1.What Were the Errors Susan Made in Preparing the Injection?
When administering an injection, it is crucial to follow protocols and instructions to ensure safety of the patient. In this particular case, Susan committed a few errors while preparing the injection she was about to administer.
First and foremost, she failed to check the expiration date prior to drawing up the medication. By doing so, not only could she have compromised her patient’s safety, but also wasted time by having to draw up a new solution with fresh supplies had the previous one expired.
Next, Susan did not follow universal precautions when preparing medication for injections as stated in clinical protocols. Not wearing gloves when mixing or handling may lead to complications such as infection at the point where the injection was given. As a professional nurse it is very important that she always uses correct equipment and maintains hygiene standards before injecting any kind of medication into patients.
Lastly, Susan used an old syringe for administration instead of using a newly opened one from its sterile packaging as instructed on label instructions. This increases risk of infection or contamination due improper sterilization as re-using needles is considered unhygienic and unsafe practice which should never be done in any medical setup by healthcare workers especially when performing medical procedures like injections.
In conclusion,Susan made multiple errors while she was preparing the injection such as failing check expiration date ,not following universal precautions and re-using old needles despite clear label instructions which creates risk of contamination and increases possibility of adverse results either way – both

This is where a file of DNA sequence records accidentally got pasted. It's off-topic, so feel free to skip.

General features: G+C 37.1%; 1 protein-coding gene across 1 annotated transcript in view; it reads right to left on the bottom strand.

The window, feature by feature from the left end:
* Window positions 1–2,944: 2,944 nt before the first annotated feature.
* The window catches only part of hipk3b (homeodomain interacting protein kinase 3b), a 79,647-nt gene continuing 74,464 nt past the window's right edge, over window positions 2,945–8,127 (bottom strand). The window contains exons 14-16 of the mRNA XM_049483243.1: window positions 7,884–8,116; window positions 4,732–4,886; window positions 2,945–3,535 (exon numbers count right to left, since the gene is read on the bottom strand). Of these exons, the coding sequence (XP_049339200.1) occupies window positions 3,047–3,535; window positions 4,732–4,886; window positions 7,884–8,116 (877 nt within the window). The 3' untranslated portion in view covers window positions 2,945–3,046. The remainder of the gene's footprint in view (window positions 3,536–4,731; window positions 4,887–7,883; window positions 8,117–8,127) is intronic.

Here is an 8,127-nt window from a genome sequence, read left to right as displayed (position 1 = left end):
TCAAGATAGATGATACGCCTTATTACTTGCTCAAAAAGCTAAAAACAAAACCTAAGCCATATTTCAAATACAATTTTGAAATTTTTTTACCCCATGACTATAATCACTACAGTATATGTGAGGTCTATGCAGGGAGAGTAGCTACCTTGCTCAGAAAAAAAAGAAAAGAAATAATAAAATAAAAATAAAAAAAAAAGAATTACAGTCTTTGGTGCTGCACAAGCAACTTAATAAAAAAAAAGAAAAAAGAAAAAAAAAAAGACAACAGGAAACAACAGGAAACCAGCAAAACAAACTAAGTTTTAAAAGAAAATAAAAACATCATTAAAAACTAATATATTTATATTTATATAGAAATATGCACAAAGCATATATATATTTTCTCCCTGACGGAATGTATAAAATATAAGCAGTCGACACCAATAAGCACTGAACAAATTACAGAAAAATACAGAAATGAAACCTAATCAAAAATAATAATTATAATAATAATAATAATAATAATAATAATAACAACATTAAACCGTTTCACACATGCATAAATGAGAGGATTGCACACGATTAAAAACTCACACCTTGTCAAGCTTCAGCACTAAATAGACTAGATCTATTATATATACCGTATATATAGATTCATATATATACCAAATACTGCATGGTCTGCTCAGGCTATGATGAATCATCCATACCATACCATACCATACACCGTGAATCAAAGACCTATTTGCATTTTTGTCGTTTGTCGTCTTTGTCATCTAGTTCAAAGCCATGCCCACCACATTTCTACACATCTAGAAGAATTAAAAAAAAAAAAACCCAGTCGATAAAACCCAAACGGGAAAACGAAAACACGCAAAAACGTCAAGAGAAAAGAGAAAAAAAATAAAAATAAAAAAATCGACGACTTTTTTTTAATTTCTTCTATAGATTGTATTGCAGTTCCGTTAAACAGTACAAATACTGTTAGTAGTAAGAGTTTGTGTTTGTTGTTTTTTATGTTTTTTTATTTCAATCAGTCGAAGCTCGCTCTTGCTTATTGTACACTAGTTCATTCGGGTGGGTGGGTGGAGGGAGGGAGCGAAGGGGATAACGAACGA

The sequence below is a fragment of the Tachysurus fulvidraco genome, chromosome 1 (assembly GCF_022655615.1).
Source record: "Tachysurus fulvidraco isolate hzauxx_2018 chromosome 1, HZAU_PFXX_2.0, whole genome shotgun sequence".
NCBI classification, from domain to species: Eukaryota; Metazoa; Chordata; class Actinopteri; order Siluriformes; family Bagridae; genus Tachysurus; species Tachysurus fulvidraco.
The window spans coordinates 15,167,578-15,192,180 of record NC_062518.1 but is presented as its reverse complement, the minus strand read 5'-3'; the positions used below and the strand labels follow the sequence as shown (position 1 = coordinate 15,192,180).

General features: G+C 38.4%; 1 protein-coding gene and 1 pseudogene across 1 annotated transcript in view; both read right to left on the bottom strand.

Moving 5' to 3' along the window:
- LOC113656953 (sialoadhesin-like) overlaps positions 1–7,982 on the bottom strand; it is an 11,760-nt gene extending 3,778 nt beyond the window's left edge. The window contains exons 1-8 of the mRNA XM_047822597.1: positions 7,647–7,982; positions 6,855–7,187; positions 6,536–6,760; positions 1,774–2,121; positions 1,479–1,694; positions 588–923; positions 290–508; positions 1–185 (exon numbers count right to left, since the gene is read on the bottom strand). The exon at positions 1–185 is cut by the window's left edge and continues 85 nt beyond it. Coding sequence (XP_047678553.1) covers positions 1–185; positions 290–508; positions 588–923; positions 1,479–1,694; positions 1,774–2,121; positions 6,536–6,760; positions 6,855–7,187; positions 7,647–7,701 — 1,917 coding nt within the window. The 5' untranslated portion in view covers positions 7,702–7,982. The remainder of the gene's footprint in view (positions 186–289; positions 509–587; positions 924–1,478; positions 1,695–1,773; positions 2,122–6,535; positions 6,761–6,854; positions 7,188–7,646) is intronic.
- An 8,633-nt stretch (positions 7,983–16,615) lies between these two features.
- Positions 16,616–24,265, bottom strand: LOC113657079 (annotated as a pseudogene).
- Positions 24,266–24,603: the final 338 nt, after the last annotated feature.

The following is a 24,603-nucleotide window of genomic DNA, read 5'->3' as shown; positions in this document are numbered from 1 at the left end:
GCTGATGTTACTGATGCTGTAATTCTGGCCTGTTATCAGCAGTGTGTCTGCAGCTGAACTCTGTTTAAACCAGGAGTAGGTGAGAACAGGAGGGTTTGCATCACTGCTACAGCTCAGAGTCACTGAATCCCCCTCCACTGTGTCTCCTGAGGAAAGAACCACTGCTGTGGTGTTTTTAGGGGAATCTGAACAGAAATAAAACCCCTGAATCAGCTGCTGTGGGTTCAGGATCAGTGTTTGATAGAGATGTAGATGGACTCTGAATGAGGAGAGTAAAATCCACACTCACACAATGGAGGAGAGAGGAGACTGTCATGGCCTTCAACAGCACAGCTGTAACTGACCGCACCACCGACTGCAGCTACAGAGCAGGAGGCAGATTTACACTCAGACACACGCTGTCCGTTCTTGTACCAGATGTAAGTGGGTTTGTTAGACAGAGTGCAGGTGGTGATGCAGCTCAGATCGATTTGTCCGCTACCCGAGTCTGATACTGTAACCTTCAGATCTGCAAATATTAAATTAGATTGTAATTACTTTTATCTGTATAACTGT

2.What Are Common Mistakes Made Before Giving an Injection?
When administering an injection, it is important to take the necessary precautions to ensure that it is done correctly and safely. There are several common mistakes that can easily be avoided when giving an injection.
One of the most frequent mistakes made before giving an injection is not using sterile technique. Sterile technique, also known as aseptic technique, involves wearing gloves, cleaning the skin prior to injecting, using a new syringe each time and discarding used needles properly. Not following these guidelines increase the risk of contamination or infection from bacteria present on one’s hands or on the surface of any items used for the injection.
Another mistake that often occurs before giving an injection is failing to check for air bubbles in the syringe. This can lead to receiving less medication than prescribed which could potentially result in inadequate treatment or adverse side effects due to under-dosing of medications. Health care providers must always ensure they expel all air bubbles from their syringes and check how much medication is inside after drawing liquid into it before administration.
Finally, another major error made before giving an injection is having improper needle insertion techniques. Although provider preferences vary slightly, when inserting a needle typically one should insert at a 90 degree angle with minimal pressure into fatty tissue such as skin folds and avoiding bones, tendons and nerves are essential steps for safety precautionary measures . Improper insertion techniques may puncture blood vessels causing injury or risk of infection along with unnecessary discomfort felt by patients during